Alumni include

Mike Johanns

Notable faculty edit

See also edit

Notes edit

  1. ^ Other consists of Multiracial Americans & those who prefer to not say.
  2. ^ The percentage of students who received an income-based federal Pell grant intended for low-income students.
  3. ^ The percentage of students who are a part of the American middle class at the bare minimum.

References edit

  1. ^ As of June 30, 2020. U.S. and Canadian Institutions Listed by Fiscal Year 2020 Endowment Market Value and Change in Endowment Market Value from FY20 to FY 21 (Report). National Association of College and University Business Officers and TIAA. February 19, 2022. Retrieved April 22, 2022.
  2. ^ "TC Alumnus Daniel S. Hendrickson Named President of Creighton University". Teachers College, Columbia University. February 9, 2015.
  3. ^ "Office of the Provost". Creighton University. Retrieved May 26, 2022.
  4. ^ "Rev. Daniel S. Hendrickson, SJ". Archived from the original on September 26, 2019. Retrieved September 25, 2019.
  5. ^ a b c d "College Navigator - Creighton University".
  6. ^ Safety_Report.pdf "Public Safety – Campus Security Report Fall 2015"[permanent dead link].
  7. ^]
  8. ^
  9. ^
  10. ^
  11. ^
  12. ^ "Creighton Prep: History". Retrieved July 11, 2017.
  13. ^ "Forbes America's Top Colleges List 2023". Forbes. Retrieved September 22, 2023.
  14. ^ "Wall Street Journal/Times Higher Education College Rankings 2022". The Wall Street Journal/Times Higher Education. Retrieved July 26, 2022.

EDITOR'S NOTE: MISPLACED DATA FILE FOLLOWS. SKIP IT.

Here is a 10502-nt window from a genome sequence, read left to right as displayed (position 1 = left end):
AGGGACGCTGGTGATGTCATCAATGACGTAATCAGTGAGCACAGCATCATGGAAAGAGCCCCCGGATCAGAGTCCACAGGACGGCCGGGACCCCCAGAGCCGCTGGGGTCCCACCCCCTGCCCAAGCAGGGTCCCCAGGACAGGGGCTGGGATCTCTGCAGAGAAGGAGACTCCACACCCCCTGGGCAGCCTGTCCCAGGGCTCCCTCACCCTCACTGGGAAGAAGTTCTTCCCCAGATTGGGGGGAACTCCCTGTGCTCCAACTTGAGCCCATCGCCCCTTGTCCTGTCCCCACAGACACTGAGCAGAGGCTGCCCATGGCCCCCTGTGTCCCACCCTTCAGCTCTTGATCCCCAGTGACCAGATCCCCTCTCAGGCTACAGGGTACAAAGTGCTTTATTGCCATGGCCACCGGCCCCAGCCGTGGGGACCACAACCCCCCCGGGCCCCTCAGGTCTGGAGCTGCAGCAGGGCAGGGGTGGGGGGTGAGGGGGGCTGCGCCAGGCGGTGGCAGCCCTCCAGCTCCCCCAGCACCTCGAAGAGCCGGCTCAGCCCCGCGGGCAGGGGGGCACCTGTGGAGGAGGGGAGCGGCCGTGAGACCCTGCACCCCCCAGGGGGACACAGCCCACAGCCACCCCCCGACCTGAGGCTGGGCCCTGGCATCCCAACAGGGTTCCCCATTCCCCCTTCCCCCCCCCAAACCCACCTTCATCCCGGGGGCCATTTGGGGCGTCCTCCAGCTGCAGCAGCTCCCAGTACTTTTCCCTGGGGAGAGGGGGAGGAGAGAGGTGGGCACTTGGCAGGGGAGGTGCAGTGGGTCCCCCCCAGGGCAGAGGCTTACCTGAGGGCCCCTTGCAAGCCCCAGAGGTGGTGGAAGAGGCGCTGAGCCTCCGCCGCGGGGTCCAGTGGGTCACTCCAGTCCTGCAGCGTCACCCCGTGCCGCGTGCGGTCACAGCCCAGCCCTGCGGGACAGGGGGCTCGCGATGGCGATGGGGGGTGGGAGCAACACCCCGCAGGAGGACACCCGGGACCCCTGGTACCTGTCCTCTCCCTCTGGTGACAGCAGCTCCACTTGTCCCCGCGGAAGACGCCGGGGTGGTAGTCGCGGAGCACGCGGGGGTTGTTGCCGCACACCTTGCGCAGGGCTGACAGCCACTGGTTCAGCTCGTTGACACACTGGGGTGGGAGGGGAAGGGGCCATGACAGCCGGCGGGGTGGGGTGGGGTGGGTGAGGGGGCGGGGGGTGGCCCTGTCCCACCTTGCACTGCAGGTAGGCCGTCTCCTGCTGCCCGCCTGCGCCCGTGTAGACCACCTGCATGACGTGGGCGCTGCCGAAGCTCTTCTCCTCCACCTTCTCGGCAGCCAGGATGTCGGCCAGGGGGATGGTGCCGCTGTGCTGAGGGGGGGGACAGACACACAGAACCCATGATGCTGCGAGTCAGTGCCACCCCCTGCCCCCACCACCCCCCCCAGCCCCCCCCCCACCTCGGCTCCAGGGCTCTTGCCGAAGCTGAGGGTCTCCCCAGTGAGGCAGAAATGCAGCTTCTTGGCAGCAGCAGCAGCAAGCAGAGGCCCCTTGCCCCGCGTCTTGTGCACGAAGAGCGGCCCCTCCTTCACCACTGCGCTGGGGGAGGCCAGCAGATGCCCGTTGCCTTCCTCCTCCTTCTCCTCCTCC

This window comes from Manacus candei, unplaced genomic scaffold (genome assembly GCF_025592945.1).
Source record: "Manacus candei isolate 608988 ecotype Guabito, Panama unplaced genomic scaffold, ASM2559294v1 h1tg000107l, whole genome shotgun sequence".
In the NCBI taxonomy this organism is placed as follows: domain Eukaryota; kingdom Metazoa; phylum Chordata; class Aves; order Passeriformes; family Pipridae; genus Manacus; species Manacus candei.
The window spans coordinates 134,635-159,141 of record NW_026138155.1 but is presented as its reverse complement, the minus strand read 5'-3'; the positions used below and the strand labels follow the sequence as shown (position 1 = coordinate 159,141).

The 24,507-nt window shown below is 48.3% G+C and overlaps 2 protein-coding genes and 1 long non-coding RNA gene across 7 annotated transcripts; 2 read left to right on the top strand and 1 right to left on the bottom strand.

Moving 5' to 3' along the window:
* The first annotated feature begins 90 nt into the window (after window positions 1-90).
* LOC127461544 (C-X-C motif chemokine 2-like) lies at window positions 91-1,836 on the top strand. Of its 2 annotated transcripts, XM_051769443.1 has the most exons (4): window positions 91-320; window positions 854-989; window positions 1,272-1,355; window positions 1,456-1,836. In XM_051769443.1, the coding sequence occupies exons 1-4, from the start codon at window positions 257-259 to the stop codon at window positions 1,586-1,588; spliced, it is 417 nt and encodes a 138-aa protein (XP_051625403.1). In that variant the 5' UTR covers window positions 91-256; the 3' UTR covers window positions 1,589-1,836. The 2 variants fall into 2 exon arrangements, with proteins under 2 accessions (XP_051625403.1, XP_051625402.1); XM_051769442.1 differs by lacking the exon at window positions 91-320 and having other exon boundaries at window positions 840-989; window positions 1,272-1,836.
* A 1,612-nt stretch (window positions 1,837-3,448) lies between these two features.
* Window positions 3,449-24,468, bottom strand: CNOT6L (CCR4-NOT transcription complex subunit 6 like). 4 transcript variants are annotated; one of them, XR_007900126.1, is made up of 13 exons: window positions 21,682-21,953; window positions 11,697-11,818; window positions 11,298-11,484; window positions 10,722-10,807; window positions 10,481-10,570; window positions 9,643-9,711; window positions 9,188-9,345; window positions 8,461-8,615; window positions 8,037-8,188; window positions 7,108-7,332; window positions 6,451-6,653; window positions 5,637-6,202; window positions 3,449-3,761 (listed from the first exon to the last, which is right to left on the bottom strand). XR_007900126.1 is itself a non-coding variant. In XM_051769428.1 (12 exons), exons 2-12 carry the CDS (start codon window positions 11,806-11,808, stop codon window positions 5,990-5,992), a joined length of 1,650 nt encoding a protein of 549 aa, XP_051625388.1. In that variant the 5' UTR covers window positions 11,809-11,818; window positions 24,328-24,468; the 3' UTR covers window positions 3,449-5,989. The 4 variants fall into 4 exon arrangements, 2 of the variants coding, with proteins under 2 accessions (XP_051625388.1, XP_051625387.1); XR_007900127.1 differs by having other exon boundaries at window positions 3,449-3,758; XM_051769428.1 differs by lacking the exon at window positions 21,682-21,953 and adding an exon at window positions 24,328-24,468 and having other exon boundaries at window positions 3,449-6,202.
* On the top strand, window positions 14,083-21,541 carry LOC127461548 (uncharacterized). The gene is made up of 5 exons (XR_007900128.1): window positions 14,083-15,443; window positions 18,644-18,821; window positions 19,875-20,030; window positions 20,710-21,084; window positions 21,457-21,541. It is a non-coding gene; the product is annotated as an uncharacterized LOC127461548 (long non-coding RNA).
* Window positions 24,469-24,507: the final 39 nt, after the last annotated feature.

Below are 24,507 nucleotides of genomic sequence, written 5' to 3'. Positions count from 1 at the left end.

15. ^ "2023-2024 Best National Universities". U.S. News & World Report. Retrieved September 22, 2023.
  16. ^ "2022 National University Rankings". Washington Monthly. Retrieved September 13, 2022.
  17. ^ 2015-2016 Creighton University Fact Book. Retrieved August 22, 2016.
  18. ^ "Creighton University". U.S. News & World Report.
  19. ^ writer, Rick Ruggles World-Herald staff (September 19, 2018). "Creighton University plans nearly $100 million project in Phoenix".
  20. ^ "College Scorecard: Creighton University". United States Department of Education. Retrieved May 8, 2022.
  21. ^ "Campus Updates". Retrieved August 30, 2016.
  22. ^ "Creighton Class of 2020 a talented, diverse, service-oriented group". Creighton University News Center. Creighton University. Archived from the original on August 28, 2016. Retrieved August 22, 2016.
  23. ^ "Creighton University - Student Organizations". Creighton. Retrieved August 22, 2016.
  24. ^ "The Future of Living at Creighton" – Creighton University
  25. ^ Creighton University :: CSU. Retrieved April 23, 2011.
  26. ^ Creighton University :: Inter Residence Hall Government :: Inter Residence Hall Government Archived August 30, 2010, at the Wayback Machine. Retrieved April 23, 2011.
  27. ^ "Schlegel Center for Service and Justice". Retrieved July 11, 2017.
  28. ^ Cole, Kevin (April 19, 2015). "Creighton center named for the Rev. John Schlegel to honor his work on social justice". Omaha World-Herald. Retrieved July 17, 2015.
  29. ^ "Residential Life and Housing". Archived from the original on April 23, 2015. Retrieved April 14, 2015.
  30. ^ Fine Arts: Fine and Performing Arts. Updated on August 6, 2011.
  31. ^ "2010 Newspaper Pacemaker Winners". Associated Collegiate Press. 2010. Retrieved March 18, 2023.
  32. ^ "Graduation outcomes". Archived from the original on January 30, 2011.
  33. ^ columnist, Michael Kelly World-Herald (May 6, 2018). "Kelly: Omaha native Cathy Hughes, the second-richest black woman in U.S., is 'thrilled' to come home".

External links edit